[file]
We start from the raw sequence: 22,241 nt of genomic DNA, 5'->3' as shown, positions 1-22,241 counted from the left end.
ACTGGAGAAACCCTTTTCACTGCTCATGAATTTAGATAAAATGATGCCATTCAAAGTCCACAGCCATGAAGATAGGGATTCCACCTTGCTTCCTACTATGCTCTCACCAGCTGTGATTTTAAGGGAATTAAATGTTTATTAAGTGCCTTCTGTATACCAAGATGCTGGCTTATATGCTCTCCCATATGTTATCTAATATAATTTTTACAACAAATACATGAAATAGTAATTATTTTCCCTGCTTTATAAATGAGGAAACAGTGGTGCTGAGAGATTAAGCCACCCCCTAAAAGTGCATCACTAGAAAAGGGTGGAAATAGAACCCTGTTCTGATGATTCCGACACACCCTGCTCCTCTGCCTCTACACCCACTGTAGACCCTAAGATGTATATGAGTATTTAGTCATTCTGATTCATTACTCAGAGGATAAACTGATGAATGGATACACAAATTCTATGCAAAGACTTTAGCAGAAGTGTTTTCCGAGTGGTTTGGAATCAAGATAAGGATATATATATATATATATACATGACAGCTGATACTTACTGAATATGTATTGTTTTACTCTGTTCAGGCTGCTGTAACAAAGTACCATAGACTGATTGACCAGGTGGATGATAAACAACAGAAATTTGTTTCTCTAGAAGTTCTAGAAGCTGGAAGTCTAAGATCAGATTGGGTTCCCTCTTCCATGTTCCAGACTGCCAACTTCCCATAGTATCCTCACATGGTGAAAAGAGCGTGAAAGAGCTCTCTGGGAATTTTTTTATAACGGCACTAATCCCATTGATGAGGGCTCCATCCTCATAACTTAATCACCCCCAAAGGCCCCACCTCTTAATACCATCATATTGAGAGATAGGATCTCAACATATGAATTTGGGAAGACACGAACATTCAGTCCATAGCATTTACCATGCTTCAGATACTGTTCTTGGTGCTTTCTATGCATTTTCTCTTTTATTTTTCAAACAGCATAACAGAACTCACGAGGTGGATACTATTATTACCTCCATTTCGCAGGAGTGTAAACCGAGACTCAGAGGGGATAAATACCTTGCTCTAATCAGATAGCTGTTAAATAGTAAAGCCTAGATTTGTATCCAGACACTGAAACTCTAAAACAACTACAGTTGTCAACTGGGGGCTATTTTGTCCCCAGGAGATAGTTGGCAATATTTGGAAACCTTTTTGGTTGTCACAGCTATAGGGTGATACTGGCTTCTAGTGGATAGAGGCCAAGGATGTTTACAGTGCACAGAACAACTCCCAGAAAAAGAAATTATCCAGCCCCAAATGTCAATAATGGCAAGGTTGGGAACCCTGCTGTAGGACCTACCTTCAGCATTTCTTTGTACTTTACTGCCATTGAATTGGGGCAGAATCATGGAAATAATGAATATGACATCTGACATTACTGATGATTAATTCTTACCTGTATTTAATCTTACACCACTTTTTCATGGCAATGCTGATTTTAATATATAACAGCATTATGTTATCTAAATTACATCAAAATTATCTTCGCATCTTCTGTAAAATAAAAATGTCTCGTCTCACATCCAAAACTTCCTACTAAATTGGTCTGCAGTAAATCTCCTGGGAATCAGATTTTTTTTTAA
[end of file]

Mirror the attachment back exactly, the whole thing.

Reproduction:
We start from the raw sequence: 22,241 nt of genomic DNA, 5'->3' as shown, positions 1-22,241 counted from the left end.
ACTGGAGAAACCCTTTTCACTGCTCATGAATTTAGATAAAATGATGCCATTCAAAGTCCACAGCCATGAAGATAGGGATTCCACCTTGCTTCCTACTATGCTCTCACCAGCTGTGATTTTAAGGGAATTAAATGTTTATTAAGTGCCTTCTGTATACCAAGATGCTGGCTTATATGCTCTCCCATATGTTATCTAATATAATTTTTACAACAAATACATGAAATAGTAATTATTTTCCCTGCTTTATAAATGAGGAAACAGTGGTGCTGAGAGATTAAGCCACCCCCTAAAAGTGCATCACTAGAAAAGGGTGGAAATAGAACCCTGTTCTGATGATTCCGACACACCCTGCTCCTCTGCCTCTACACCCACTGTAGACCCTAAGATGTATATGAGTATTTAGTCATTCTGATTCATTACTCAGAGGATAAACTGATGAATGGATACACAAATTCTATGCAAAGACTTTAGCAGAAGTGTTTTCCGAGTGGTTTGGAATCAAGATAAGGATATATATATATATATATACATGACAGCTGATACTTACTGAATATGTATTGTTTTACTCTGTTCAGGCTGCTGTAACAAAGTACCATAGACTGATTGACCAGGTGGATGATAAACAACAGAAATTTGTTTCTCTAGAAGTTCTAGAAGCTGGAAGTCTAAGATCAGATTGGGTTCCCTCTTCCATGTTCCAGACTGCCAACTTCCCATAGTATCCTCACATGGTGAAAAGAGCGTGAAAGAGCTCTCTGGGAATTTTTTTATAACGGCACTAATCCCATTGATGAGGGCTCCATCCTCATAACTTAATCACCCCCAAAGGCCCCACCTCTTAATACCATCATATTGAGAGATAGGATCTCAACATATGAATTTGGGAAGACACGAACATTCAGTCCATAGCATTTACCATGCTTCAGATACTGTTCTTGGTGCTTTCTATGCATTTTCTCTTTTATTTTTCAAACAGCATAACAGAACTCACGAGGTGGATACTATTATTACCTCCATTTCGCAGGAGTGTAAACCGAGACTCAGAGGGGATAAATACCTTGCTCTAATCAGATAGCTGTTAAATAGTAAAGCCTAGATTTGTATCCAGACACTGAAACTCTAAAACAACTACAGTTGTCAACTGGGGGCTATTTTGTCCCCAGGAGATAGTTGGCAATATTTGGAAACCTTTTTGGTTGTCACAGCTATAGGGTGATACTGGCTTCTAGTGGATAGAGGCCAAGGATGTTTACAGTGCACAGAACAACTCCCAGAAAAAGAAATTATCCAGCCCCAAATGTCAATAATGGCAAGGTTGGGAACCCTGCTGTAGGACCTACCTTCAGCATTTCTTTGTACTTTACTGCCATTGAATTGGGGCAGAATCATGGAAATAATGAATATGACATCTGACATTACTGATGATTAATTCTTACCTGTATTTAATCTTACACCACTTTTTCATGGCAATGCTGATTTTAATATATAACAGCATTATGTTATCTAAATTACATCAAAATTATCTTCGCATCTTCTGTAAAATAAAAATGTCTCGTCTCACATCCAAAACTTCCTACTAAATTGGTCTGCAGTAAATCTCCTGGGAATCAGATTTTTTTTTAA